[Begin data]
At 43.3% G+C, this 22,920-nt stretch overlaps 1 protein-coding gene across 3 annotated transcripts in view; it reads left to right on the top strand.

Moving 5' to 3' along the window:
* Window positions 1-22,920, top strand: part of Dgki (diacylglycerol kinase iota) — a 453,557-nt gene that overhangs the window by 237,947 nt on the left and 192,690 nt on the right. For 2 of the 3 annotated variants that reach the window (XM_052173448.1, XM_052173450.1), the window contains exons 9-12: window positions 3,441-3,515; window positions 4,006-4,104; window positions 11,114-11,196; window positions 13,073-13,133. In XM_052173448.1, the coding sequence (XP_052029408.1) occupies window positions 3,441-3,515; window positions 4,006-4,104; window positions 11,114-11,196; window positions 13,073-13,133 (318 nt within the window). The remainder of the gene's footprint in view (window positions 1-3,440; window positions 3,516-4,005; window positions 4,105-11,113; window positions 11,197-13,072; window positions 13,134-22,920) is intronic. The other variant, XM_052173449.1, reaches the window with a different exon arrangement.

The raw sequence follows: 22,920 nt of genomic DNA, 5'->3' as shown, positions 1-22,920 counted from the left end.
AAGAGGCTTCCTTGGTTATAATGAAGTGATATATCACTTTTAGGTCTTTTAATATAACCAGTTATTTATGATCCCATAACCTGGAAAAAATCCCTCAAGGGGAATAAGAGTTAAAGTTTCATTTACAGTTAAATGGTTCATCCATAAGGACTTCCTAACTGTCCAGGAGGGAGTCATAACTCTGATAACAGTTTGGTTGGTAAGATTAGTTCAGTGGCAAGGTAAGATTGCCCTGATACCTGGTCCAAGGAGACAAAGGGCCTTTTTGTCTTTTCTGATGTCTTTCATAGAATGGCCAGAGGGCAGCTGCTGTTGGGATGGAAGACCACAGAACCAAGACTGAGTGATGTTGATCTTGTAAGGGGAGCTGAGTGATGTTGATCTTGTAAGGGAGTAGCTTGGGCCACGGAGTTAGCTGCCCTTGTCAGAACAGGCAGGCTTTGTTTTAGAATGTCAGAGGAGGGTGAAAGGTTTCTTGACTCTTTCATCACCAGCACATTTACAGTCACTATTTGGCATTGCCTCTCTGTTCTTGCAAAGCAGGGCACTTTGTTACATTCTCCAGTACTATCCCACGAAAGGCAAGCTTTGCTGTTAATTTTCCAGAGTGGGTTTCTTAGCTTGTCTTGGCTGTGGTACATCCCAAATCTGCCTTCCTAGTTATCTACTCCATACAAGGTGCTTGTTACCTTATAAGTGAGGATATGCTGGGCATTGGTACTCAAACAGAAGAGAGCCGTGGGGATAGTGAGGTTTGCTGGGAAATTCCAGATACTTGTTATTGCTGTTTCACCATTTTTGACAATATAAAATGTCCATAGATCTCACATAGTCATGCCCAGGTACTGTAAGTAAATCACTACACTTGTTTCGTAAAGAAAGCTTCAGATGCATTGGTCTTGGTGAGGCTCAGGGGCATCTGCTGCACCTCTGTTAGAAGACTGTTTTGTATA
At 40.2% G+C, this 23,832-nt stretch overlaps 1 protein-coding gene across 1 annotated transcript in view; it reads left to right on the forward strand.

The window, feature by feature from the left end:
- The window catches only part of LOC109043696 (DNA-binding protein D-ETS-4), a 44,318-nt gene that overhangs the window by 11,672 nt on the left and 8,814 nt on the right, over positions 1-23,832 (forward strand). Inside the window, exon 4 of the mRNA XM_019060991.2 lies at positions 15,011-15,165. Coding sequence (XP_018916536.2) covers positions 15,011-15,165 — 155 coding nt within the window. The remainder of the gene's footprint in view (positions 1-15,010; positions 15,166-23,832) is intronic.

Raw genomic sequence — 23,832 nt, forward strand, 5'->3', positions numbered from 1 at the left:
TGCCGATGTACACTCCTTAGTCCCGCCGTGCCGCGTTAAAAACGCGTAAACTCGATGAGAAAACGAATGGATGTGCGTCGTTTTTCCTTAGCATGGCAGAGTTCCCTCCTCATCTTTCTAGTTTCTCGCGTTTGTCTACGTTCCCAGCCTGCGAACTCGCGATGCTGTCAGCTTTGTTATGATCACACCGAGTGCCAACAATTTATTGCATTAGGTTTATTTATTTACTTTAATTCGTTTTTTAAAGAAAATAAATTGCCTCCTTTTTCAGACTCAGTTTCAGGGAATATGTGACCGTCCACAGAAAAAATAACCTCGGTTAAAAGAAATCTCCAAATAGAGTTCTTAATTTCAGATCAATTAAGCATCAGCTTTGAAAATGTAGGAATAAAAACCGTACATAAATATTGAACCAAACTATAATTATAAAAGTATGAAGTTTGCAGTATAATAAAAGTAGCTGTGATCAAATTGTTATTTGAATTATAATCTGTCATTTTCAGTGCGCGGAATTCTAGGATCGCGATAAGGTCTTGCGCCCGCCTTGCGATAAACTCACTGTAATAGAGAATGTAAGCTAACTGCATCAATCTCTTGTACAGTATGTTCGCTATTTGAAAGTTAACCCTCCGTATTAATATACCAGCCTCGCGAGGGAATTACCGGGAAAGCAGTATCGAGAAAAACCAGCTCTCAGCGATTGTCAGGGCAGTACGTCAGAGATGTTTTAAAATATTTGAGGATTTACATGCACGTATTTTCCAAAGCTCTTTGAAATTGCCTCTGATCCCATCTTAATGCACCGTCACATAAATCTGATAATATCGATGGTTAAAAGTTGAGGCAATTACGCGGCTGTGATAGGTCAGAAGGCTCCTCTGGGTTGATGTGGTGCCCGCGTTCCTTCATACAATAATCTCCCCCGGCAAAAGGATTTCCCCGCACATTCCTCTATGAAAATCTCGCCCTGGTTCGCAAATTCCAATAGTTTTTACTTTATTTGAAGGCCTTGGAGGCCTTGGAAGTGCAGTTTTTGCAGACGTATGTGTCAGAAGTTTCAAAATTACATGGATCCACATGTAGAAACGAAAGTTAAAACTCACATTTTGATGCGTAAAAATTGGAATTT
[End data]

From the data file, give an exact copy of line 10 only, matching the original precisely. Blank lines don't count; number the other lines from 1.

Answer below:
TGCCGATGTACACTCCTTAGTCCCGCCGTGCCGCGTTAAAAACGCGTAAACTCGATGAGAAAACGAATGGATGTGCGTCGTTTTTCCTTAGCATGGCAGAGTTCCCTCCTCATCTTTCTAGTTTCTCGCGTTTGTCTACGTTCCCAGCCTGCGAACTCGCGATGCTGTCAGCTTTGTTATGATCACACCGAGTGCCAACAATTTATTGCATTAGGTTTATTTATTTACTTTAATTCGTTTTTTAAAGAAAATAAATTGCCTCCTTTTTCAGACTCAGTTTCAGGGAATATGTGACCGTCCACAGAAAAAATAACCTCGGTTAAAAGAAATCTCCAAATAGAGTTCTTAATTTCAGATCAATTAAGCATCAGCTTTGAAAATGTAGGAATAAAAACCGTACATAAATATTGAACCAAACTATAATTATAAAAGTATGAAGTTTGCAGTATAATAAAAGTAGCTGTGATCAAATTGTTATTTGAATTATAATCTGTCATTTTCAGTGCGCGGAATTCTAGGATCGCGATAAGGTCTTGCGCCCGCCTTGCGATAAACTCACTGTAATAGAGAATGTAAGCTAACTGCATCAATCTCTTGTACAGTATGTTCGCTATTTGAAAGTTAACCCTCCGTATTAATATACCAGCCTCGCGAGGGAATTACCGGGAAAGCAGTATCGAGAAAAACCAGCTCTCAGCGATTGTCAGGGCAGTACGTCAGAGATGTTTTAAAATATTTGAGGATTTACATGCACGTATTTTCCAAAGCTCTTTGAAATTGCCTCTGATCCCATCTTAATGCACCGTCACATAAATCTGATAATATCGATGGTTAAAAGTTGAGGCAATTACGCGGCTGTGATAGGTCAGAAGGCTCCTCTGGGTTGATGTGGTGCCCGCGTTCCTTCATACAATAATCTCCCCCGGCAAAAGGATTTCCCCGCACATTCCTCTATGAAAATCTCGCCCTGGTTCGCAAATTCCAATAGTTTTTACTTTATTTGAAGGCCTTGGAGGCCTTGGAAGTGCAGTTTTTGCAGACGTATGTGTCAGAAGTTTCAAAATTACATGGATCCACATGTAGAAACGAAAGTTAAAACTCACATTTTGATGCGTAAAAATTGGAATTT